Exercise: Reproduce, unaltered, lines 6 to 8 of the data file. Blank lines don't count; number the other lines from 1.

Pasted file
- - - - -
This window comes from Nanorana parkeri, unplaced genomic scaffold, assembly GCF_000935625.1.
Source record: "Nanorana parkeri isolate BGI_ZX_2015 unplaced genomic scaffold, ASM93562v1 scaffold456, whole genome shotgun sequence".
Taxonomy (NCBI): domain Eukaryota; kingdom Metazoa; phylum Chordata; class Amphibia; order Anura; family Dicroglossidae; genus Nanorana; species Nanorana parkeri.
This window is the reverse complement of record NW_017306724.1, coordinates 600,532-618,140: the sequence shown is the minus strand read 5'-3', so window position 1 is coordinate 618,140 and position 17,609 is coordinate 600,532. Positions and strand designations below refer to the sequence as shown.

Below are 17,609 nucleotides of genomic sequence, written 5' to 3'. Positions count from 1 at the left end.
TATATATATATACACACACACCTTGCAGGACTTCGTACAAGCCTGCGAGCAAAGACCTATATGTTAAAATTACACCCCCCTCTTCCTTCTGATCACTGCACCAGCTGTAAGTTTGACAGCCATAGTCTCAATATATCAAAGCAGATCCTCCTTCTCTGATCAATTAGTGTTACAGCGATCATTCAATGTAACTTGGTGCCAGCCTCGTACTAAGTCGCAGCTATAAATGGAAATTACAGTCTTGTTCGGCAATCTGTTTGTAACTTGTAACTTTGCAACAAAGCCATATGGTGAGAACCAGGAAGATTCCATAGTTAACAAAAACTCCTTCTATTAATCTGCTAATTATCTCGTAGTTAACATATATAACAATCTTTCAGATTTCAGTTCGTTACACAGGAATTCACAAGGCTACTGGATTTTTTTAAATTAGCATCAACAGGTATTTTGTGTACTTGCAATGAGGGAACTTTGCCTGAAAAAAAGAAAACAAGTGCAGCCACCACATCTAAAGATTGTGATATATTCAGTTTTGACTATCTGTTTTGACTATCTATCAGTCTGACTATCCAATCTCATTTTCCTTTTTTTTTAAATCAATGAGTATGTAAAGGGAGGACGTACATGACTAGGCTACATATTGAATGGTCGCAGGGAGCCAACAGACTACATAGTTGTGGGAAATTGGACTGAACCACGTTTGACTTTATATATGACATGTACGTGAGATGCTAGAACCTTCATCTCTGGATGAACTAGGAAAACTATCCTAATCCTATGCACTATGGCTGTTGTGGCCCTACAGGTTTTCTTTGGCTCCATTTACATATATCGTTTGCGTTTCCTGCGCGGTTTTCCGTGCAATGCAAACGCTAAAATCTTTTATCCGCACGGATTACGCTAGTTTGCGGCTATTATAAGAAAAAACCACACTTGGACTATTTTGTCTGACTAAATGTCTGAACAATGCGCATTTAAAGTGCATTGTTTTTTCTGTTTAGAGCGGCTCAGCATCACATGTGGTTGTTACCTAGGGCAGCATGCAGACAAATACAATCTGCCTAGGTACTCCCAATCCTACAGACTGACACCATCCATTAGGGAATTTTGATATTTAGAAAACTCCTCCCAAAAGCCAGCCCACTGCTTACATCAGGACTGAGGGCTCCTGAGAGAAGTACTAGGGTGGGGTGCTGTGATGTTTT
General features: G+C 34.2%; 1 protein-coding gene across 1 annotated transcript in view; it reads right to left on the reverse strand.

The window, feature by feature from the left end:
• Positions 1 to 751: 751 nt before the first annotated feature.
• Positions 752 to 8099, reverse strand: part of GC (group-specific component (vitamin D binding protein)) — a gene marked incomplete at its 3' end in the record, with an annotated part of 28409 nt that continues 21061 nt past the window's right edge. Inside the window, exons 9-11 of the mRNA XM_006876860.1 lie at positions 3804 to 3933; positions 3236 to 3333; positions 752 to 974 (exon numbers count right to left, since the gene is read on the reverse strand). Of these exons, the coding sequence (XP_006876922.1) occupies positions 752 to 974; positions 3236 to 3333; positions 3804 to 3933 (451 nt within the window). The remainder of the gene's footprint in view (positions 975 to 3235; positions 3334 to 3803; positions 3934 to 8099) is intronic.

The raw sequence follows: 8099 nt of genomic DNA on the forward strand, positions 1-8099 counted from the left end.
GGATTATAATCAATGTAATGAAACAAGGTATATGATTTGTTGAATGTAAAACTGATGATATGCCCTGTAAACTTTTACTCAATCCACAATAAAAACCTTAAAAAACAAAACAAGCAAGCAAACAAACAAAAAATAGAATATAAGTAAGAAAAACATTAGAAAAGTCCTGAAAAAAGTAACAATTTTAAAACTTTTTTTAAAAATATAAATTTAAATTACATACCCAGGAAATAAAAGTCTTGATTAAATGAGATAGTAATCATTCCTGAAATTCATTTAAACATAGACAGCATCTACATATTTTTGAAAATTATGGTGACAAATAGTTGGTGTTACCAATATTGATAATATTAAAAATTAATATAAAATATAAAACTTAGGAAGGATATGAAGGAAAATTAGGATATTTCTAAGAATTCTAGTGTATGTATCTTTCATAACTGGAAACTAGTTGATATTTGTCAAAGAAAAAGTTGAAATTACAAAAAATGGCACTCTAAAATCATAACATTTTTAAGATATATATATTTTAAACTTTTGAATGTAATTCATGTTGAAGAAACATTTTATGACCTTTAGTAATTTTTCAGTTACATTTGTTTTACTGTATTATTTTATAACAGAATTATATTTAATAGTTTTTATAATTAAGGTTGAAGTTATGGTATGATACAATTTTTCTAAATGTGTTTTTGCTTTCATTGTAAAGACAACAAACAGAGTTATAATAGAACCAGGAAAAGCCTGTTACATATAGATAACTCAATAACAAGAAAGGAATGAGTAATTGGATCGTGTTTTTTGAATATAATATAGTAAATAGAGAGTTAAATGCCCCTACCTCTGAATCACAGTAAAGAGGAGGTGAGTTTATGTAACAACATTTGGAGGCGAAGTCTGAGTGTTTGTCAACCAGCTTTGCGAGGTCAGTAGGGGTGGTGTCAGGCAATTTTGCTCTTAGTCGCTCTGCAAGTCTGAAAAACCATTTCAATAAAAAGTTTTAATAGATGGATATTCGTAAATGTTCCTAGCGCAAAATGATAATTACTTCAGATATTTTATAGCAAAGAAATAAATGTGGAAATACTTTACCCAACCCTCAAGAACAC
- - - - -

TATATATATATACACACACACCTTGCAGGACTTCGTACAAGCCTGCGAGCAAAGACCTATATGTTAAAATTACACCCCCCTCTTCCTTCTGATCACTGCACCAGCTGTAAGTTTGACAGCCATAGTCTCAATATATCAAAGCAGATCCTCCTTCTCTGATCAATTAGTGTTACAGCGATCATTCAATGTAACTTGGTGCCAGCCTCGTACTAAGTCGCAGCTATAAATGGAAATTACAGTCTTGTTCGGCAATCTGTTTGTAACTTGTAACTTTGCAACAAAGCCATATGGTGAGAACCAGGAAGATTCCATAGTTAACAAAAACTCCTTCTATTAATCTGCTAATTATCTCGTAGTTAACATATATAACAATCTTTCAGATTTCAGTTCGTTACACAGGAATTCACAAGGCTACTGGATTTTTTTAAATTAGCATCAACAGGTATTTTGTGTACTTGCAATGAGGGAACTTTGCCTGAAAAAAAGAAAACAAGTGCAGCCACCACATCTAAAGATTGTGATATATTCAGTTTTGACTATCTGTTTTGACTATCTATCAGTCTGACTATCCAATCTCATTTTCCTTTTTTTTTAAATCAATGAGTATGTAAAGGGAGGACGTACATGACTAGGCTACATATTGAATGGTCGCAGGGAGCCAACAGACTACATAGTTGTGGGAAATTGGACTGAACCACGTTTGACTTTATATATGACATGTACGTGAGATGCTAGAACCTTCATCTCTGGATGAACTAGGAAAACTATCCTAATCCTATGCACTATGGCTGTTGTGGCCCTACAGGTTTTCTTTGGCTCCATTTACATATATCGTTTGCGTTTCCTGCGCGGTTTTCCGTGCAATGCAAACGCTAAAATCTTTTATCCGCACGGATTACGCTAGTTTGCGGCTATTATAAGAAAAAACCACACTTGGACTATTTTGTCTGACTAAATGTCTGAACAATGCGCATTTAAAGTGCATTGTTTTTTCTGTTTAGAGCGGCTCAGCATCACATGTGGTTGTTACCTAGGGCAGCATGCAGACAAATACAATCTGCCTAGGTACTCCCAATCCTACAGACTGACACCATCCATTAGGGAATTTTGATATTTAGAAAACTCCTCCCAAAAGCCAGCCCACTGCTTACATCAGGACTGAGGGCTCCTGAGAGAAGTACTAGGGTGGGGTGCTGTGATGTTTT
General features: G+C 34.2%; 1 protein-coding gene across 1 annotated transcript in view; it reads right to left on the reverse strand.

The window, feature by feature from the left end: